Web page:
Anointing of the Sick
The Anointing of the Sick
The Anointing of the Sick is one of the seven Catholic sacraments. According to Catholic doctrine, this sacrament serves as a channel for special graces from God that comfort and heal, physically and/or spiritually, people who are seriously ill and in danger of death.
In the essential rite of the sacrament, a priest or bishop lays his hands on the sick person's head. Then he anoints the sick person on the forehead and palms of the hands with the oil of the sick, a holy oil that has been blessed by a bishop. During the anointing, the priest or bishop says the following words: 'Through this holy anointing, may the Lord in His love and mercy help you with the grace of the Holy Spirit. May the Lord Who frees you from sin save you and raise you up.'
Who Can Receive This Sacrament?
Any baptized Catholic who has reached the age of reason (usually around seven years old) can receive this sacrament if he or she is gravely ill and in danger of death. Many Catholics also request the Anointing of the Sick before major surgery. Elderly Catholics who are experiencing the frailty and health challenges of old age are also welcome to receive the Anointing. The sacrament may be received more than once, even during the same illness if it progresses in seriousness.
Effects of the Sacrament
According to Catholic doctrine, the Anointing of the Sick affects the sick person in the following ways:
- It provides courage, strength, and peace in the face of illness.
- It helps the sick person to trust in God no matter what happens.
- It gives the sick person grace to unite his or her suffering to the passion of Christ.
- It provides physical and/or spiritual healing according to God's will.
- It offers necessary graces so that the sick person may prepare for death.
- It pours out consolation and hope.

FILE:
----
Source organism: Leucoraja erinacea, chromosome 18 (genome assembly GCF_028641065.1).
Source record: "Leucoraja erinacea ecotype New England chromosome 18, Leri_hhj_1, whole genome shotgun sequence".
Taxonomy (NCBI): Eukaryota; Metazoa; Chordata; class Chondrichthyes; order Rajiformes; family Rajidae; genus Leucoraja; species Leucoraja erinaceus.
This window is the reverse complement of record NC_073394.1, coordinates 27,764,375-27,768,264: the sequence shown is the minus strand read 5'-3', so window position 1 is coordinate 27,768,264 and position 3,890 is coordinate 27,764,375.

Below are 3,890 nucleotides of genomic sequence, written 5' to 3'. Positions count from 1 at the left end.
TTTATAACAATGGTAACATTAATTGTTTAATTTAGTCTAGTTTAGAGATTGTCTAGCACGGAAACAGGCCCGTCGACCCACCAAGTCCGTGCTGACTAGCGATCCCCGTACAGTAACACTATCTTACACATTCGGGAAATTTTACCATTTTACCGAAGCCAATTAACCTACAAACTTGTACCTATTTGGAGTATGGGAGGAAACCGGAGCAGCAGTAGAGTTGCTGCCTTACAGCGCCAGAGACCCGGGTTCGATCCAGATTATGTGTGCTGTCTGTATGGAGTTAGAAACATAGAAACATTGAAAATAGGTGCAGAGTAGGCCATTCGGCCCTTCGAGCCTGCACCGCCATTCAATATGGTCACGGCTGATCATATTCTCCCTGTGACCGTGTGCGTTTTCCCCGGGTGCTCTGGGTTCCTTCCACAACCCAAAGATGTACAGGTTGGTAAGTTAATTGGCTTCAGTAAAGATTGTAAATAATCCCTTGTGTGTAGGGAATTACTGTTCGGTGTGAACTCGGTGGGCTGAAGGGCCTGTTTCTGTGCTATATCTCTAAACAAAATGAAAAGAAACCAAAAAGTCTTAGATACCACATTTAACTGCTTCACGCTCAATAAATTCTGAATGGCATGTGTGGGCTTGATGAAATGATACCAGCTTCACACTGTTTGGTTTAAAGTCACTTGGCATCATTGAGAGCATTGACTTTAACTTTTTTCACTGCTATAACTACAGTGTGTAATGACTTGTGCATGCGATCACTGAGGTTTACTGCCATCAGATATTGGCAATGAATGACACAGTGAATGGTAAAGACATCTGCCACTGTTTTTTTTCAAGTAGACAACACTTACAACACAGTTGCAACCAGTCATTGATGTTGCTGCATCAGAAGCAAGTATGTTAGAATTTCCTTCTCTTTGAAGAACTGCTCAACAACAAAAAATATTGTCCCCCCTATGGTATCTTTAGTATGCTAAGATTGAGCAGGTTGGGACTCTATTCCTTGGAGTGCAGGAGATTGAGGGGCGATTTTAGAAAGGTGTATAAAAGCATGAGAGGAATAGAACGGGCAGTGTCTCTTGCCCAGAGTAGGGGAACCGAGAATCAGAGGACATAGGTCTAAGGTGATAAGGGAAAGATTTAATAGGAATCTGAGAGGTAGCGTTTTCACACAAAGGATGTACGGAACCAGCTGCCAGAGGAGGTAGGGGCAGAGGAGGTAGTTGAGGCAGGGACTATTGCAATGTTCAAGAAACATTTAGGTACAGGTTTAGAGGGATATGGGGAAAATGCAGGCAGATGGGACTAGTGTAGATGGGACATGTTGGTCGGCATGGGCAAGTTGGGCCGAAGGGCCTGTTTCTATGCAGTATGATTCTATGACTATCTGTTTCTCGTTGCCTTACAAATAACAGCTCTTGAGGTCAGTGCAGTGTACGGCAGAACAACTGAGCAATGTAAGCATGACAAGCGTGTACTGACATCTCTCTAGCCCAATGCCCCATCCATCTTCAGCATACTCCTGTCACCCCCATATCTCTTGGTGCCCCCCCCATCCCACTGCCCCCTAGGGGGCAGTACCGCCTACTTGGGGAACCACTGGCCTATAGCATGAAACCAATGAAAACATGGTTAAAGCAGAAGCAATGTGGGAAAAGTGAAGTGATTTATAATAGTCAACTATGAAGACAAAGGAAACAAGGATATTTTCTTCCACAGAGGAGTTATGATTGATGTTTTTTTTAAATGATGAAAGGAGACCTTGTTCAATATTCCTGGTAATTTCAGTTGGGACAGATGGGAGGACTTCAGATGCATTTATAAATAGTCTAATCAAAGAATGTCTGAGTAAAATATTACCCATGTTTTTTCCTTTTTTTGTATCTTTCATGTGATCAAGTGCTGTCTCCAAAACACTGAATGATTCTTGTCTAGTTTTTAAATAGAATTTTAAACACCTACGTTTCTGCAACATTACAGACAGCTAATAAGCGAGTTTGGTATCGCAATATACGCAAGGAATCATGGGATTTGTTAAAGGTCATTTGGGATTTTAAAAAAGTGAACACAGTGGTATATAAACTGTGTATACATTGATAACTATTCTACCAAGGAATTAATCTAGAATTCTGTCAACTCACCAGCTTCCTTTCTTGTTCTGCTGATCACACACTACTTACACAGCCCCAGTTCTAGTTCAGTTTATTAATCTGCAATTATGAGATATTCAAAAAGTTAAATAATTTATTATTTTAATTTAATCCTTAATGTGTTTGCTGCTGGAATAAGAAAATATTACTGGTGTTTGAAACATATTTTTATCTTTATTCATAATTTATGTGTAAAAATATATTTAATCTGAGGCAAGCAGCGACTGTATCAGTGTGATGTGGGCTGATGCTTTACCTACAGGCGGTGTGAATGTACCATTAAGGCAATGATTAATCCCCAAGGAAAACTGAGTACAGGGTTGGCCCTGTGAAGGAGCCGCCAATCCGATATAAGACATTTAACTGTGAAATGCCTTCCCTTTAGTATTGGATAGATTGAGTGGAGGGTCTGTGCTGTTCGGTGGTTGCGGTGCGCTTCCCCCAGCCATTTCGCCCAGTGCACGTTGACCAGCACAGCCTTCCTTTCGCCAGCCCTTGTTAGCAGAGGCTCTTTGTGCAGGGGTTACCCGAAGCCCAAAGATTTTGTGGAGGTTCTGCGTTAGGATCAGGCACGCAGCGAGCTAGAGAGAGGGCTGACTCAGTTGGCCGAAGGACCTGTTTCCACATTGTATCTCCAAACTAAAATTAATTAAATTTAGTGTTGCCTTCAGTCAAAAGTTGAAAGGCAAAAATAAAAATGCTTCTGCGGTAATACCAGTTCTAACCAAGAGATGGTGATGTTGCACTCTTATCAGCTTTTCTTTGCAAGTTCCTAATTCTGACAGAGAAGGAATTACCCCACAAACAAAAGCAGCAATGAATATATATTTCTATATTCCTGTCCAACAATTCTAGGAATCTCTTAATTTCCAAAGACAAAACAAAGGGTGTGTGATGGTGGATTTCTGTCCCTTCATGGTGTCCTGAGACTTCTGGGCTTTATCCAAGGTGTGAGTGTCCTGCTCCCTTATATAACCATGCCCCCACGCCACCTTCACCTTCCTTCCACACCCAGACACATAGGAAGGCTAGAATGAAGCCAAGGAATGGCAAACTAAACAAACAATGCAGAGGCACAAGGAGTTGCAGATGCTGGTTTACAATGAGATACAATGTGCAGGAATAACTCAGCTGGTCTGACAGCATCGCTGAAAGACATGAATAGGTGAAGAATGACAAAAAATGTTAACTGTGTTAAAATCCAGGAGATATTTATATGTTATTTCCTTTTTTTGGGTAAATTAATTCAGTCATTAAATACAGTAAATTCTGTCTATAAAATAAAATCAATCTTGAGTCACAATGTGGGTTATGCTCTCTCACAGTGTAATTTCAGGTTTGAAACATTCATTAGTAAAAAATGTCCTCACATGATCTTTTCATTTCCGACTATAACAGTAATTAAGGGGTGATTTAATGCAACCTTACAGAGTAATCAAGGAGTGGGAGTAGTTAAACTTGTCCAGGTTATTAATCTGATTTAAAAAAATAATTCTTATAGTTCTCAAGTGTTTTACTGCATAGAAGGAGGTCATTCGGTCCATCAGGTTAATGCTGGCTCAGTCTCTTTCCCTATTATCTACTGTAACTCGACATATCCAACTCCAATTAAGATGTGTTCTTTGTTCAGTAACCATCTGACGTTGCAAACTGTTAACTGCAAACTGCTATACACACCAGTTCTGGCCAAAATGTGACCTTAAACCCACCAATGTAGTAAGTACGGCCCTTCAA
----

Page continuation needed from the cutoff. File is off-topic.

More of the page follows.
- It provides an opportunity for the forgiveness of sins even when the sick person is too ill to receive the sacrament of Reconciliation.
Symbols of the Sacrament
As with all Catholic sacraments, Catholics believe the Anointing of the Sick uses human objects and actions as symbols to point to something beyond themselves, God's grace.
- Oil has been recognized from ancient times for its properties of healing and cleansing. A person who has been anointed with oil is set apart for a special purpose. In terms of the sacrament, oil symbolizes healing from illness, cleansing from sin, and consecration (i.e., setting apart as holy) to God.
- The priest or bishop often anoints the sick person's forehead and palms with the sign of the cross, which reminds Catholics that their salvation comes through the cross of Jesus Christ, and that they are called to unite their sufferings to those of Jesus.
- The forehead is one of the most visible places on the human body. Catholics believe that their faith in Christ should be visible through their actions. An anointing on the forehead also symbolizes the need to know Christ and follow Him.
- Human hands are often associated with human activity. When sick people are anointed on the hands, they are reminded that they must turn all their activity over to Christ. They must place themselves under His will, even if He wills their earthly activity to cease.
- The laying on of hands by the priest or bishop comforts the sick person but also symbolizes the power of God entering the sick person through the mediation of the priest or bishop.
According to Catholic doctrine, the Anointing of the Sick has its roots in the healing miracles of Jesus Christ. Jesus healed people physically and spiritually, and He instructed His apostles to do the same. In Mark 6:7-13, for instance, Jesus sent His 12 apostles out in pairs, giving them the authority to heal the sick. (Mark 6:13)